This was an open-label dose-escalation study. The dose levels selected for this clinical trial were 0.1, 0.3, 1, and 3 mg/kg, administered in a dose-escalating fashion. The starting dose was selected on the basis of safety data obtained in single- and repeat-dose rodent and primate toxicity studies, and efficacy data were obtained in a tumor-bearing mouse model. Dose escalation to the predicted biologically effective dose rather than the MTD was the goal of this study. This approach was selected because for monoclonal antibodies, the MTD may not correspond to optimal efficacy and, in some instances, may never be reached in monotherapy studies (10).

We determined the optimal biological dose of 3 mg/kg weekly, based on preclinical modeling and experience in other patient populations. In animal models, maximal efficacy of anti-PS antibody was achieved at doses of 0.5 mg/kg 3 times weekly, yielding a Cmax of 5.5 μg/mL with a half-life of 48 hours and a simulated average blood concentration of 2 μg/mL over the course of treatment. Beyond that dose, PS binding by bavituximab was presumably saturated, based on observations that 1 to 2 μg/mL is the concentration at which binding of bavituximab to PS-expressing cells becomes saturated in vitro (11). Separately, in vitro transient elevations in aPTT, a potential safety signal, were noted in rats (the most sensitive species) at bavituximab doses of 20 mg/kg or more (Cmax = 345 μg/mL). Therefore, capping the dose escalation in this study at 3 mg/kg (with simulated Cmax in humans of 65.4 μg/mL, corresponding to an equivalent Cmax of 11–111 μg/mL in rodents) provided a more than 5-fold safety margin while maintaining drug concentrations expected to be in excess of the therapeutic range based on animal models.

Additional guidance was derived from a phase I study in patients infected with hepatitis C virus (HCV; PS is also expressed on certain virally infected cells; refs. 12, 13). At doses up to and including 3 mg/kg, bavituximab did not cause detectable increases in D-dimer. However, patients treated at higher doses had transient increases in D-dimer levels up to twice pretreatment baseline. In addition, levels of β2GP1 (the plasma protein required for bavituximab binding to PS) decreased by 40% in the 6 mg/kg dose cohort, potentially limiting PS binding by bavituximab.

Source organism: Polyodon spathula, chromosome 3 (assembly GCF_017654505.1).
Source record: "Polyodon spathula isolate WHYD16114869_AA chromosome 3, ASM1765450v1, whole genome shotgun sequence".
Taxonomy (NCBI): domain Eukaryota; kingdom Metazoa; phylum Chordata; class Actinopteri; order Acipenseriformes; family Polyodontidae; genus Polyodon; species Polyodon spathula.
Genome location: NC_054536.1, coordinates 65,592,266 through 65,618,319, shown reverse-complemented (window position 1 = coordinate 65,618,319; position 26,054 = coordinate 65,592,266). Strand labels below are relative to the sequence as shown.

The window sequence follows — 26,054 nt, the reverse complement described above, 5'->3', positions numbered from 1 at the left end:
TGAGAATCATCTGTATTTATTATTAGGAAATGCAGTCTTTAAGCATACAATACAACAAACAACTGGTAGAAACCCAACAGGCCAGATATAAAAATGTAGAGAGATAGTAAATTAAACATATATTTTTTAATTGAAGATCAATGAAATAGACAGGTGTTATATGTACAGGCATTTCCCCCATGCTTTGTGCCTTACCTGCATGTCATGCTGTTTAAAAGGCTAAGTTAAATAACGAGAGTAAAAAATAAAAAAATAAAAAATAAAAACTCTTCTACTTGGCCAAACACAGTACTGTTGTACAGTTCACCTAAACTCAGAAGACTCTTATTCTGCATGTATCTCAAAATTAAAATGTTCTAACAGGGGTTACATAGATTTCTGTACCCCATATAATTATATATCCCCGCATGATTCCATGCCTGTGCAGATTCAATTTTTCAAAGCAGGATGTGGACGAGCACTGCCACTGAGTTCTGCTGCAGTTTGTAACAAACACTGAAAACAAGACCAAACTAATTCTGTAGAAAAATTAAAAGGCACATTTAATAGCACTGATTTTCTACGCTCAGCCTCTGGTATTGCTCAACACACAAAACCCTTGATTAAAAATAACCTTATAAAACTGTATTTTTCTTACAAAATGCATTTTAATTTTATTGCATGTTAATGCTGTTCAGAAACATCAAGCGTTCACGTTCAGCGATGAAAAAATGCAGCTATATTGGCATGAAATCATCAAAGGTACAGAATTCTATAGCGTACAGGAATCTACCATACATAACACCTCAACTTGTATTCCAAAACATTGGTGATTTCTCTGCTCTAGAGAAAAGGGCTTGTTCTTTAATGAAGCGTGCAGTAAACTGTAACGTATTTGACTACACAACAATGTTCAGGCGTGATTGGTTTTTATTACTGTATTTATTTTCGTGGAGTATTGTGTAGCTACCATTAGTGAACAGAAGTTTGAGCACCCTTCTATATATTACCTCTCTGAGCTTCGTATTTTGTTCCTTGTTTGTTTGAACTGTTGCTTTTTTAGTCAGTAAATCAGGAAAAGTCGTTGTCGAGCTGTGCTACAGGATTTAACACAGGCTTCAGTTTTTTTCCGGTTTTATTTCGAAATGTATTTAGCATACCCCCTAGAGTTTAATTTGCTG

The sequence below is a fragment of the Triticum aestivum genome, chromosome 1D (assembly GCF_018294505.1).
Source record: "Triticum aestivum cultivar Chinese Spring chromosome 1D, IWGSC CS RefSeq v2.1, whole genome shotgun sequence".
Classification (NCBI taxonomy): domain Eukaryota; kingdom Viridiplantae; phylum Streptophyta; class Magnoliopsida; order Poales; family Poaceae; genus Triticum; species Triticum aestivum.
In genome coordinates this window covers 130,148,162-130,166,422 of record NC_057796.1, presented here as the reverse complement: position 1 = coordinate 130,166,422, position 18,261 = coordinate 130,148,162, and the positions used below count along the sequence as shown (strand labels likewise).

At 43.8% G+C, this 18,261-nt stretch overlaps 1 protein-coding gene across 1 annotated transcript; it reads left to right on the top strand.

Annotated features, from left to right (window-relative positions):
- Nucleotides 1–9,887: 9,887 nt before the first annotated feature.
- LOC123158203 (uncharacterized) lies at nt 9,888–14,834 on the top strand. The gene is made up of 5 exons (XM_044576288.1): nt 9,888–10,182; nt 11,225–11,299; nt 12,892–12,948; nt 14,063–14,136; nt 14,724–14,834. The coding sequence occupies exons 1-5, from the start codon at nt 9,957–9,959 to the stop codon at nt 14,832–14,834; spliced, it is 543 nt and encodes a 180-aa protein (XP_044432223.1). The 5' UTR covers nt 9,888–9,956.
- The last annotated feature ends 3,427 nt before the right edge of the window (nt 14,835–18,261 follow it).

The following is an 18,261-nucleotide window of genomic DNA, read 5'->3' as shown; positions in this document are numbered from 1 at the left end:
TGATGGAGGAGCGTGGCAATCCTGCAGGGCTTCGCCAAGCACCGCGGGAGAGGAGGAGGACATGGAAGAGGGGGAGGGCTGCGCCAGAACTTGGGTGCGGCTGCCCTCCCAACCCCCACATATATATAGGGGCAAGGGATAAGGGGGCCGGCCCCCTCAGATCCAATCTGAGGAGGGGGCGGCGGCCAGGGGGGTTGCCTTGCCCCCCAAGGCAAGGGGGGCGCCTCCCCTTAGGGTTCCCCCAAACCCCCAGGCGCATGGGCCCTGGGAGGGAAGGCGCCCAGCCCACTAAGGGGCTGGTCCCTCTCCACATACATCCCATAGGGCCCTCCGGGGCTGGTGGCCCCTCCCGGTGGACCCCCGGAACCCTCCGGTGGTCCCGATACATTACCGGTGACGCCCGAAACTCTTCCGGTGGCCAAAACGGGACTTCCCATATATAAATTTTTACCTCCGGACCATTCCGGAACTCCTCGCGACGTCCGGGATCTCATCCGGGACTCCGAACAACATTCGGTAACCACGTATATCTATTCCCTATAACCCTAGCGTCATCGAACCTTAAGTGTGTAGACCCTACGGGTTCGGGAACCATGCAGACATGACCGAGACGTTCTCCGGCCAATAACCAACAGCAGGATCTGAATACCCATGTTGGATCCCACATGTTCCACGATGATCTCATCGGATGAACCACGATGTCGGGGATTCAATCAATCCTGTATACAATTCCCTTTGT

There were 2 dosing schedules in this study. The trial was originally designed to provide detailed pharmacokinetic data on single- and multiple-dose bavituximab administration, similar to previous phase I antibody clinical trials (14). Accordingly, patients in the first 2 dose cohorts (0.1 and 0.3 mg/kg) received the first intravenous infusion of bavituximab on day 0, followed by a 28-day washout, and then received a single course of the assigned dose once weekly for 3 weeks (days 28, 35, and 42) and followed until day 70. The study was subsequently amended to eliminate the 4-week washout period after the first dose. Thus, patients in the 1 and 3 mg/kg dose cohorts were administered bavituximab on days 0, 7, 14, and 21 and then followed until day 56. Patients who achieved an objective radiographic response were eligible to receive continued therapy on an extension study.